There is also an EU dimension to RIA. The European Commission describes the process as ‘Impact Assessment’ and it consists of a set of logical steps to help structure the preparation of Commission proposals. By testing the need for intervention at the EU level and by examining the potential impacts of a range of policy options, the European Commission seeks to achieve improvements and simplification of the regulatory environment. The EU continues to update their impact assessment guidelines in the light of developments and regulatory experiences. The guidelines adopted in June 2005 have been recently updated, following public consultation carried out in June and July 2008 (EU, 2009b). And such deliberations are published. Contributions from stakeholders and the consolidated response prepared by the Commission services are available on the Commission's Public Consultation website (EU, 2009a). The most recent EU guidelines describe the process of impact assessement in the following terms – ‘Impact assessment is a set of logical steps to be followed when you prepare policy proposals. It is a process that prepares evidence for political decision-makers on the advantages and disadvantages of possible policy options by assessing their potential impacts (European Commission, 2009a).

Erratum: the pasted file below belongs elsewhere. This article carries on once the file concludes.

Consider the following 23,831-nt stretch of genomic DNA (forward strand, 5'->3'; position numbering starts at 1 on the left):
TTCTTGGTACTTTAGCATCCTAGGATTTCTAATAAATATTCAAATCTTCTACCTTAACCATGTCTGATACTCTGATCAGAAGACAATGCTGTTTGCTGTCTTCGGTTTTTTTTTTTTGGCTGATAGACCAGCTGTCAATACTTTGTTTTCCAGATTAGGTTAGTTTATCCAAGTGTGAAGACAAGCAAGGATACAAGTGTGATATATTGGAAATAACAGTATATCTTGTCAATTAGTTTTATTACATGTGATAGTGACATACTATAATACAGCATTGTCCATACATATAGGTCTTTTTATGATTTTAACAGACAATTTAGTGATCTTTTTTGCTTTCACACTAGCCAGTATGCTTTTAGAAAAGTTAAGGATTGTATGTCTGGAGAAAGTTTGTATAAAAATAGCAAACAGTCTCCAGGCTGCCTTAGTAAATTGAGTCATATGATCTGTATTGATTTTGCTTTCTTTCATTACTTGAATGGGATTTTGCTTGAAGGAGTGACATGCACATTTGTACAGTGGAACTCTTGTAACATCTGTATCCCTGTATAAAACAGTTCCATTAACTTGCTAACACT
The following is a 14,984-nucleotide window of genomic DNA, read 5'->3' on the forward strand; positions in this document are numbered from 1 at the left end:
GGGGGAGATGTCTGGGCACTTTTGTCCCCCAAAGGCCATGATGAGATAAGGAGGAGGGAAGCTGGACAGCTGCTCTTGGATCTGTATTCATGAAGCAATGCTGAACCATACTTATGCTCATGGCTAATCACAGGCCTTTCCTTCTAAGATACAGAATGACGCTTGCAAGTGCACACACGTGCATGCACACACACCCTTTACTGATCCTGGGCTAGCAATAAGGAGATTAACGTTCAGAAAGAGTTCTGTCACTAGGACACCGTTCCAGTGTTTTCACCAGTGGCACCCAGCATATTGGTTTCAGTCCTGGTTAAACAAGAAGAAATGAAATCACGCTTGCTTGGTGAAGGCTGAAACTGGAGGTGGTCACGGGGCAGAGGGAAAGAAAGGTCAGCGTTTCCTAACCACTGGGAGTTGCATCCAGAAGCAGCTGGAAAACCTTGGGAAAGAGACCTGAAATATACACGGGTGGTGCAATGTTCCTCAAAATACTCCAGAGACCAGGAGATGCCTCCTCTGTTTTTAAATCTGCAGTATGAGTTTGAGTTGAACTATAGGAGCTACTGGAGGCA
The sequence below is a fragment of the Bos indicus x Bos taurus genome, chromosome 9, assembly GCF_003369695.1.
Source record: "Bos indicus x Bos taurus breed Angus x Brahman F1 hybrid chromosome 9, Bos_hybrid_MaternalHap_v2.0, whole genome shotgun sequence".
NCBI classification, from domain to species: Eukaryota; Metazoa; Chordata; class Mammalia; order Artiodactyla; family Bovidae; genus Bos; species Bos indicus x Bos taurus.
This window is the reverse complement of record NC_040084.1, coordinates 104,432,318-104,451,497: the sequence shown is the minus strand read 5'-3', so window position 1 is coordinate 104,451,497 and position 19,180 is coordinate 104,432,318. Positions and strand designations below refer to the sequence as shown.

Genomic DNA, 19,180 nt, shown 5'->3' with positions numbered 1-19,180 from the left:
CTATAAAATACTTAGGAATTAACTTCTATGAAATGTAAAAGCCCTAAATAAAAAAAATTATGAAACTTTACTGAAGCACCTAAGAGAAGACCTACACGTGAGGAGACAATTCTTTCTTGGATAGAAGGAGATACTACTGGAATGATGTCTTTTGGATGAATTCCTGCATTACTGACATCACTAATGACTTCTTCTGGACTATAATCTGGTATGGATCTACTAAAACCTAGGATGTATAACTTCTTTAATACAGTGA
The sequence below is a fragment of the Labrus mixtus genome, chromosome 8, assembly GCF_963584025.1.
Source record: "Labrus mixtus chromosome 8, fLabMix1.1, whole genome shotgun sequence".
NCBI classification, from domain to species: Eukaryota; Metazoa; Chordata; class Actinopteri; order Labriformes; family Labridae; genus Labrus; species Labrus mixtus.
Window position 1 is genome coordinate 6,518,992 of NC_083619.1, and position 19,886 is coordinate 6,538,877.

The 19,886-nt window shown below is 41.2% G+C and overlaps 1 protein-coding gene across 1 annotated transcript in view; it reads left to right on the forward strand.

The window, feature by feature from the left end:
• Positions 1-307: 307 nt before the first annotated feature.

Clearly there is need to ensure that national RIA policy is in harmony with the EU regulatory process. Ireland has to be concerned as to how to negotiate and implement EU Directives to ensure Ireland’s interests are always taken into account. There is no doubt that RIA can bring tangible benefits by identifying the likely impact of EU proposals on Ireland, on a timely basis. In particular, it can highlight national impacts that are not picked-up by the EU Commission's impact assessments, which focus on the impact on the overall Union. On a wider front, RIA provides a mechanism for Ireland, and other EU Member States, to contribute to the regulatory agenda, which is of growing importance at the level of the European Union.